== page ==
Creating More Inclusive Meetings

The problem is the problem.

Culture, society, individual characteristics and other elements of difference could be seen as causing tension or difficulty between parties in the meeting space. It is important to remember as Michael White (an important family therapist) asserts:

The problem is the problem, the person is not the problem. (21)

Coming to the meeting space in a place of curiosity helps school staff become and remain more flexible in their thought processes and ideas. In systemic family therapy, this flexibility is aligned with the process of self-reflexivity. Burnham defined self-reflexivity as “the intention, desire, processes and practices through which therapists and clients explicitly engage one another in coordinating their resources so as to create a relationship with therapeutic potential” (22).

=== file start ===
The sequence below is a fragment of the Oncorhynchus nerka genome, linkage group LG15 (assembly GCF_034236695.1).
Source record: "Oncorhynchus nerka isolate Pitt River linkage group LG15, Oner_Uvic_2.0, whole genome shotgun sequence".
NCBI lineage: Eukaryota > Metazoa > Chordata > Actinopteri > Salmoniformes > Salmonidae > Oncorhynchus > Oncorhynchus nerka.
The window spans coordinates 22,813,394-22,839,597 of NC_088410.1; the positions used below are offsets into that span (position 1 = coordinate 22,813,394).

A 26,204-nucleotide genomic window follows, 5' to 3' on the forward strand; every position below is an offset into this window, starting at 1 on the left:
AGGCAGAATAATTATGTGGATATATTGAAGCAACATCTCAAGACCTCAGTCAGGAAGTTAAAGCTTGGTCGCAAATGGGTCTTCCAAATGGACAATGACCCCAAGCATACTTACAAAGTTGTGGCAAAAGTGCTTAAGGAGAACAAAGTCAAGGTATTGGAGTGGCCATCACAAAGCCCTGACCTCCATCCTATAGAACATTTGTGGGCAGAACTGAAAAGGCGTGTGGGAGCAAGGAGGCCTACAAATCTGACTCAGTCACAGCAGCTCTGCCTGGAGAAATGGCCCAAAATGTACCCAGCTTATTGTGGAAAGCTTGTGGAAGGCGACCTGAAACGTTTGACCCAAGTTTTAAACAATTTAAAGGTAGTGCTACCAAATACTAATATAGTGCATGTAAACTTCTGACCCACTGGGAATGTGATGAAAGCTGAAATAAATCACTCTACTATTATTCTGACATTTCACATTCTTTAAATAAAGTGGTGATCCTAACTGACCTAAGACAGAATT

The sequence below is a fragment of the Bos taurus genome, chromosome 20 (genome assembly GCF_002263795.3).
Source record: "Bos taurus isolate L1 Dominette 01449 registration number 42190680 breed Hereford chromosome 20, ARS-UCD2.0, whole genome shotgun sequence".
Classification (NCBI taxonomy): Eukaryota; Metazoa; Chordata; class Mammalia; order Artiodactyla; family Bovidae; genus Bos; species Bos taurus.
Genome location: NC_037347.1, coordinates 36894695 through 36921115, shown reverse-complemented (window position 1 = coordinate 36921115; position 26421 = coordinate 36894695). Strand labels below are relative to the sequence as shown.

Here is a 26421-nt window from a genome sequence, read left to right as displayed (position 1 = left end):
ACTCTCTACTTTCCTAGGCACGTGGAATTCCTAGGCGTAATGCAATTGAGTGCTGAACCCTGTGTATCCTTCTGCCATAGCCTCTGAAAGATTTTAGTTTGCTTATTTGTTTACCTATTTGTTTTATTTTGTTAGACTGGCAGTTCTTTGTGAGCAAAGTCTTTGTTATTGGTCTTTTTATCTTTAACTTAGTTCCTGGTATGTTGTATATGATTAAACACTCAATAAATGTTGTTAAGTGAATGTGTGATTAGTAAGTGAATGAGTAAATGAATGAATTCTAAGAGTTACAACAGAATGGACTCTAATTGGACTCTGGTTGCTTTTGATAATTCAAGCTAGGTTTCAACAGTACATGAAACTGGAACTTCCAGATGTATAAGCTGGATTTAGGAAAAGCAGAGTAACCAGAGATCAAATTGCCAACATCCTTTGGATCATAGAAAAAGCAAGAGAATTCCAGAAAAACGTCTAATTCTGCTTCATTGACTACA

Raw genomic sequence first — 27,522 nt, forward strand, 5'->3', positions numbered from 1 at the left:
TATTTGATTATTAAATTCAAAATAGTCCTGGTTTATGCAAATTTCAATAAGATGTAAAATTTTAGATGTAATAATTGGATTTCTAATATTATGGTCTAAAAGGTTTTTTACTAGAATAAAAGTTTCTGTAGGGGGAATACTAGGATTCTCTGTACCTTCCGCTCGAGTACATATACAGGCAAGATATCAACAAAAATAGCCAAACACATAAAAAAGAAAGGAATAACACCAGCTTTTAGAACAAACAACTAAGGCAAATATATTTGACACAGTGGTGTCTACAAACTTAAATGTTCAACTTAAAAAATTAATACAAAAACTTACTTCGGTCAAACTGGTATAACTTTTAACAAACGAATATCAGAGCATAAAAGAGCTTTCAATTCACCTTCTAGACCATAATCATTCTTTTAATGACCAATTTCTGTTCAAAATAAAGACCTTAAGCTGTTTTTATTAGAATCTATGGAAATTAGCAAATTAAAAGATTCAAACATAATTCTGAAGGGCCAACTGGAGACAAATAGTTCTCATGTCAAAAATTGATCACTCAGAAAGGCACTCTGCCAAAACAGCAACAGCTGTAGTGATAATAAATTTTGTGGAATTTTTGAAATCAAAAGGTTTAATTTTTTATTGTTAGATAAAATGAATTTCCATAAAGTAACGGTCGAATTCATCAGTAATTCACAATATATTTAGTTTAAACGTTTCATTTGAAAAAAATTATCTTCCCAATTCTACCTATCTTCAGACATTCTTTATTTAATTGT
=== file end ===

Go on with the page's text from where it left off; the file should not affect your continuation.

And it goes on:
For school staff this means trying to understand why we make assumptions about families based on characteristics such as socioeconomic position or age in simple interactions, like hearing them speak.

These feelings result from an unconscious bias, or judgement, which involves making assumptions or applying stereotypes based on one’s history and experiences. Self-reflexive thinking can help the worker think about one's own biases to limit the problems this can create in the therapeutic relationship. A more curious stance in the observation will allow more subjectivity into our thinking (the recognition of a variety of realities and possibilities).

(21) White M. (1988/9) The externalizing of the problem and the re-authoring of lives and relationships. Dulwich Centre Newsletter, Summer (special edition). Republished in White M (1989) Selected Papers (pp. 5–28). Adelaide, Australia: Dulwich Centre Publications. (22) Burnham, John (2005). ‘Relational reflexivity: a tool for socially constructing therapeutic relationships,’ In: Flaskas, C. et al. (Eds.) The space between: experience, context and process in the therapeutic relationship. London: Karnac

Last updated